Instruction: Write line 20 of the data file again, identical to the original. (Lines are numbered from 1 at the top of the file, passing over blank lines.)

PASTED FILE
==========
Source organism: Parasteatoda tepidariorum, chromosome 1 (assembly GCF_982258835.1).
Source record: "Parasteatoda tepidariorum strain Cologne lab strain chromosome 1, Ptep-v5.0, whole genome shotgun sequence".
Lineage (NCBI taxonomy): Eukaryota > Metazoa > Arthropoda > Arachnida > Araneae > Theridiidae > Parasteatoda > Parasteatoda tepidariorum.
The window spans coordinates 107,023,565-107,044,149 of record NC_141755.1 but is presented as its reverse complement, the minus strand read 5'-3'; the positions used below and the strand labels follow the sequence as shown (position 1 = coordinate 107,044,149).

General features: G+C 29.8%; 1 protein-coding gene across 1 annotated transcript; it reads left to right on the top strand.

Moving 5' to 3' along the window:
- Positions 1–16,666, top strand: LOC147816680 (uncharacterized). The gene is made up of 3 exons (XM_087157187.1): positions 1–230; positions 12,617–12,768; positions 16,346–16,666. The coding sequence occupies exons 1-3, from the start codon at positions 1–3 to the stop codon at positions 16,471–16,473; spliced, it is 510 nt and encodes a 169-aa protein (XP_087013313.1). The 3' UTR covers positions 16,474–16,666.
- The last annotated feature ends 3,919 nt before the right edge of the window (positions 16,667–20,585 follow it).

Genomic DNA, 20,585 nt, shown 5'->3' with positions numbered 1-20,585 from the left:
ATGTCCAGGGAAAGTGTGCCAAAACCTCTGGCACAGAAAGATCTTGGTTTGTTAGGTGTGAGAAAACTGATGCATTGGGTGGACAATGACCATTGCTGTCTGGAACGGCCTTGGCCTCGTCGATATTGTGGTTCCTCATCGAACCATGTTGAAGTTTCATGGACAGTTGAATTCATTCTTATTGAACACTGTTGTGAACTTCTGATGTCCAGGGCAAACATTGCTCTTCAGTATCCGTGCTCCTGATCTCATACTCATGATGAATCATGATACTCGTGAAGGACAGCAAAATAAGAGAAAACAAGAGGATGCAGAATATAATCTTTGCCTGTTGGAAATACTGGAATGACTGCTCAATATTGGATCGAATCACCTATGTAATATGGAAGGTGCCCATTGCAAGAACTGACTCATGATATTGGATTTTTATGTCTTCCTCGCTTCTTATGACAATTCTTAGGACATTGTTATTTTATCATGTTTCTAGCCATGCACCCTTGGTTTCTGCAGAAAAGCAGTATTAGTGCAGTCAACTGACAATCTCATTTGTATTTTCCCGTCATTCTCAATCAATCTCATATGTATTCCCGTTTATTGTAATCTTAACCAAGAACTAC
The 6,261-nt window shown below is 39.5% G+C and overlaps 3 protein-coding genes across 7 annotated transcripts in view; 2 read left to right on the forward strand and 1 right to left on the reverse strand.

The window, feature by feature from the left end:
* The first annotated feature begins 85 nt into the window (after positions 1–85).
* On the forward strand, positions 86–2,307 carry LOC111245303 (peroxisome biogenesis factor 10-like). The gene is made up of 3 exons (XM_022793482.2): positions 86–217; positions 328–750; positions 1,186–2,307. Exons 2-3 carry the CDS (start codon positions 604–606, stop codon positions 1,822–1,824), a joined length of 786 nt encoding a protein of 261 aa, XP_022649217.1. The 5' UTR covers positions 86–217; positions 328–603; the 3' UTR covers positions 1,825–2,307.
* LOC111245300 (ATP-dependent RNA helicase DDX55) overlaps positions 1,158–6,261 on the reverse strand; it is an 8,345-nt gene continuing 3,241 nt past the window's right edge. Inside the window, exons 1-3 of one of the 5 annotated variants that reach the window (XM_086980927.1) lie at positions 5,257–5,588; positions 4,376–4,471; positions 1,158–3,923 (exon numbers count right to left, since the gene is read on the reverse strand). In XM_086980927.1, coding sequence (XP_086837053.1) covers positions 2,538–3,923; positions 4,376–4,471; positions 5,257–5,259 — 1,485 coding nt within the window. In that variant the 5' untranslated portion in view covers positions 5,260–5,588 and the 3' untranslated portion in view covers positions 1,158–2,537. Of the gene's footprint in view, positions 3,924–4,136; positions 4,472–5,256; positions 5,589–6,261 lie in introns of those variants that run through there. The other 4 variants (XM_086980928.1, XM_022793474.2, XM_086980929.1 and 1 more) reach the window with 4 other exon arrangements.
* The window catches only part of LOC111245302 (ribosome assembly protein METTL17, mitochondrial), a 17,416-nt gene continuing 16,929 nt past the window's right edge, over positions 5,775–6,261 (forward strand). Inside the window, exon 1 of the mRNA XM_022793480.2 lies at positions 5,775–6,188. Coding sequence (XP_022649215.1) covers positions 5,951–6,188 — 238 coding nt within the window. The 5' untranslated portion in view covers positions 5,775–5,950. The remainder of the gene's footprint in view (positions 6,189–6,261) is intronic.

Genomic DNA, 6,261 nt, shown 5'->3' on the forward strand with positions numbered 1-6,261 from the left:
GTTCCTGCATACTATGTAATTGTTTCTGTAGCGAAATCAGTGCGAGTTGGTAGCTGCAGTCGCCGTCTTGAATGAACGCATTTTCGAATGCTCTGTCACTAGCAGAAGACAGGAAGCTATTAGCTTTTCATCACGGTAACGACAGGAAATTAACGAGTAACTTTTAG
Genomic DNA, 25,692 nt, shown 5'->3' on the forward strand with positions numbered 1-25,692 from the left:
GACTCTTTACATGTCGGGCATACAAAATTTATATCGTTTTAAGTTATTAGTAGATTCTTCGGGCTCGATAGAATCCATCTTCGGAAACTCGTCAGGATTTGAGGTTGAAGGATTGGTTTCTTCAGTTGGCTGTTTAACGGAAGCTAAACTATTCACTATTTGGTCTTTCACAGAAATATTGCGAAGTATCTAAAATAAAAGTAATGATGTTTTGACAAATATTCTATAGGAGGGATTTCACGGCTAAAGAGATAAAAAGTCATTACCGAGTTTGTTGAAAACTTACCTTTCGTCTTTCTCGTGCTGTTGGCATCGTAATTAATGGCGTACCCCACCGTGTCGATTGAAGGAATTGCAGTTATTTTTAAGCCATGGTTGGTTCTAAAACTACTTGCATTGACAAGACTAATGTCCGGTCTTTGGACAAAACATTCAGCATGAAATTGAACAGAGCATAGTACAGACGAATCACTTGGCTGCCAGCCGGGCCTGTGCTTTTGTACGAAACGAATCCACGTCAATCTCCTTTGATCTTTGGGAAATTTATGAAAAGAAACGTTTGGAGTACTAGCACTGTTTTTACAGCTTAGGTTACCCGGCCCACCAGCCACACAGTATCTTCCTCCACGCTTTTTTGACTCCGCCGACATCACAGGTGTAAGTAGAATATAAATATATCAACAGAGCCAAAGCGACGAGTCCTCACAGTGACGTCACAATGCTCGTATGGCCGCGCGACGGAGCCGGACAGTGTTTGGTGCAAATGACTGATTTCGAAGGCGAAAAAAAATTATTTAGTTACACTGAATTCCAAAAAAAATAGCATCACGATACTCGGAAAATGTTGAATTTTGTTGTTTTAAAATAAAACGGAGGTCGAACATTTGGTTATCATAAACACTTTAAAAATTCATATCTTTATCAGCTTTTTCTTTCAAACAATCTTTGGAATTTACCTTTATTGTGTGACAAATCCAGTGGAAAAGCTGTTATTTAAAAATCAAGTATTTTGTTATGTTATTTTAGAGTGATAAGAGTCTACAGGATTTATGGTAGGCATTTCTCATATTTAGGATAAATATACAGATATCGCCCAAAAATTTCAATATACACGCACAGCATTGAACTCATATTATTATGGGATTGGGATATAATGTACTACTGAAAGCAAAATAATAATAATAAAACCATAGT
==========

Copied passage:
GACTCTTTACATGTCGGGCATACAAAATTTATATCGTTTTAAGTTATTAGTAGATTCTTCGGGCTCGATAGAATCCATCTTCGGAAACTCGTCAGGATTTGAGGTTGAAGGATTGGTTTCTTCAGTTGGCTGTTTAACGGAAGCTAAACTATTCACTATTTGGTCTTTCACAGAAATATTGCGAAGTATCTAAAATAAAAGTAATGATGTTTTGACAAATATTCTATAGGAGGGATTTCACGGCTAAAGAGATAAAAAGTCATTACCGAGTTTGTTGAAAACTTACCTTTCGTCTTTCTCGTGCTGTTGGCATCGTAATTAATGGCGTACCCCACCGTGTCGATTGAAGGAATTGCAGTTATTTTTAAGCCATGGTTGGTTCTAAAACTACTTGCATTGACAAGACTAATGTCCGGTCTTTGGACAAAACATTCAGCATGAAATTGAACAGAGCATAGTACAGACGAATCACTTGGCTGCCAGCCGGGCCTGTGCTTTTGTACGAAACGAATCCACGTCAATCTCCTTTGATCTTTGGGAAATTTATGAAAAGAAACGTTTGGAGTACTAGCACTGTTTTTACAGCTTAGGTTACCCGGCCCACCAGCCACACAGTATCTTCCTCCACGCTTTTTTGACTCCGCCGACATCACAGGTGTAAGTAGAATATAAATATATCAACAGAGCCAAAGCGACGAGTCCTCACAGTGACGTCACAATGCTCGTATGGCCGCGCGACGGAGCCGGACAGTGTTTGGTGCAAATGACTGATTTCGAAGGCGAAAAAAAATTATTTAGTTACACTGAATTCCAAAAAAAATAGCATCACGATACTCGGAAAATGTTGAATTTTGTTGTTTTAAAATAAAACGGAGGTCGAACATTTGGTTATCATAAACACTTTAAAAATTCATATCTTTATCAGCTTTTTCTTTCAAACAATCTTTGGAATTTACCTTTATTGTGTGACAAATCCAGTGGAAAAGCTGTTATTTAAAAATCAAGTATTTTGTTATGTTATTTTAGAGTGATAAGAGTCTACAGGATTTATGGTAGGCATTTCTCATATTTAGGATAAATATACAGATATCGCCCAAAAATTTCAATATACACGCACAGCATTGAACTCATATTATTATGGGATTGGGATATAATGTACTACTGAAAGCAAAATAATAATAATAAAACCATAGT